The highlight of Allen’s career was the 1891 Kentucky Derby. Kingman, trained and owned by Allen, won with Isaac Murphy aboard. Jacobin Stables registered Kingman for the race, as it would have been too controversial to outright list Allen as the horse’s owner. Allen and Murphy were the last African American owner-jockey pair to win the Derby in its history.7
Death and Legacy
Allen passed away at his home in 1911 due to kidney and heart disease. He was buried at the National Military Cemetery in the Lexington Cemetery. His wife followed him in death in 1919 and she was buried in Cove Haven Cemetery, also in Lexington, Kentucky. Allen’s legacy endures in his winning record with Isaac Murphy, and as the first and only African American horse owner to win a Kentucky Derby.8
“African Americans in the Derby.” n.d. Churchill Downs. https://www.kentuckyderby.com/history/african-americans-in-the-derby.
“Allen, Dudley.” n.d. In Notable Kentucky African Americans Database. Accessed November 11, 2019. https://nkaa.uky.edu/nkaa/items/show/1910.
“Compiled Military Service Records of Volunteer Union Soldiers Who Served with the United States Colored Troops: 1st through 5th United States Colored Cavalry, 5th Massachusetts Cavalry, 6th United States Colored Cavalry.” n.d. National Archive, Washington, DC. Record Group Number 94. National Archives and Records Administration.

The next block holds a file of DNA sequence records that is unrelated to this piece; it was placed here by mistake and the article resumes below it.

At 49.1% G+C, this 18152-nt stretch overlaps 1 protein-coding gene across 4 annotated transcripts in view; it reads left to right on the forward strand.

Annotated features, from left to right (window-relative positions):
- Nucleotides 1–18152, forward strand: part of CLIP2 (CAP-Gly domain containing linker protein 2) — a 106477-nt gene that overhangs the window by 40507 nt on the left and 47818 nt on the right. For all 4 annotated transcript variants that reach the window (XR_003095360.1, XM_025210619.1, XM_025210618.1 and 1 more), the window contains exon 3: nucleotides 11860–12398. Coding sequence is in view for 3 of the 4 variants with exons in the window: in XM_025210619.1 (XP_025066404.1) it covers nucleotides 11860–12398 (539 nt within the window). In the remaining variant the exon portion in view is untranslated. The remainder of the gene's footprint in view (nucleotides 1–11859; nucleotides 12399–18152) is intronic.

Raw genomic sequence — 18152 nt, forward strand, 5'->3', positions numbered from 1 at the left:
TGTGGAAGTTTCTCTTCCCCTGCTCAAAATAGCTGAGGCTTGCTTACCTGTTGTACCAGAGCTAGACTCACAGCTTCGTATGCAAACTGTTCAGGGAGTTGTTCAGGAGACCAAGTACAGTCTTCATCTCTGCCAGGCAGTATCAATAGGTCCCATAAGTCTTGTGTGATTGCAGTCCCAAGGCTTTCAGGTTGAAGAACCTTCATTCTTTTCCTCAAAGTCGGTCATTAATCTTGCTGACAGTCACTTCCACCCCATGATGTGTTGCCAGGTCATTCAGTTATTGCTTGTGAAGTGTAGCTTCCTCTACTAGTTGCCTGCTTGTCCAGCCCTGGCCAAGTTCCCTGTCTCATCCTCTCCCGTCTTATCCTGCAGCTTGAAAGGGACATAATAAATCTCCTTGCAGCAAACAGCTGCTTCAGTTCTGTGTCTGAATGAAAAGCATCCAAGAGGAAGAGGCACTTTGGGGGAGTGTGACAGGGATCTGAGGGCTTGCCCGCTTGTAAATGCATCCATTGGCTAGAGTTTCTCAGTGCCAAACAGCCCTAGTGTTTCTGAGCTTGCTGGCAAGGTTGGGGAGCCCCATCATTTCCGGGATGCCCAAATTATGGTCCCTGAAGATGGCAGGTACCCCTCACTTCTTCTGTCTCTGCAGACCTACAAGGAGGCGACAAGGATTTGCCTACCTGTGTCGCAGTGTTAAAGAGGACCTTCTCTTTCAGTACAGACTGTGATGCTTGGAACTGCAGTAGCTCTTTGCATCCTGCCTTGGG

“Death Certificate: Dudley Allen.” 1911. Fayette County, Kentucky. #25448.
Dyer, Frederick H. 1959. A Compendium of the War of the Rebellion. Thomas Yoseloff.
“Fayette County Colored Marriage Record.” 1870. Fayette County Clerk, Lexington, Kentucky.
Giles, Yvonne. 2019. “Dudley Allen.” Research.
Kentucky Live Stock Record. n.d. “Horses in Training,” fall issues of 1877, 1878, 1880, 1881, 1882 edition.
Rees, Jennie. 2015. “Kentucky Derby 2015 Countdown: Kingman, 1891.” The Courier-Journal, April 15, 2015. https://www.courier-journal.com/story/sports/horses/triple/derby/2015/04/15/countdown-kentucky-derby-kingman/25784415/.
Renau, Lynn S. 1995. Jockeys, Belles and Bluegrass Kings. Louisville, Ky,: Herr House Press.
“SGT Dudley Allen (1845-1911) Grave Memorial.” n.d. Accessed September 22, 2020. https://www.findagrave.com/memorial/271126/dudley-allen.
The Courier-Journal. 1891. “Kingman Sold At Auction In Latonia,” September 28, 1891.
The Daily Leader. 1894. “Allen Sued by Barkley Brothers Harness Makers,” July 24, 1894.
———. 1895. “Judge Parker’s Common Law Period Begins Today With A Big Docket,” May 14, 1895.
The Kentucky Leader. 1891. “Stands By Kingman: The Kentucky Association On Its Dignity,” May 12, 1891.
———. 1894. “Suit Over A Stake: Kinzea Stone Sues Dudley Allen, His Old Turf Partner,” November 27, 1894.
The Thoroughbred Record. 1900. “Training of Russell of Harlem, Missouri,” February 3, 1900.
“Twelfth Census of the United States.” 1900. Washington, DC: National Archives and Records Administration. 1900 Clay County, Missouri Census, Index 204A.
When citing this article as a source in the Chicago Manual of Style use this format: Last name, first name of Author. Chronicle of African Americans in the Horse Industry. n.d. “Title of Profile or Story.” International Museum of the Horse. Accessed date. URL of the page cited.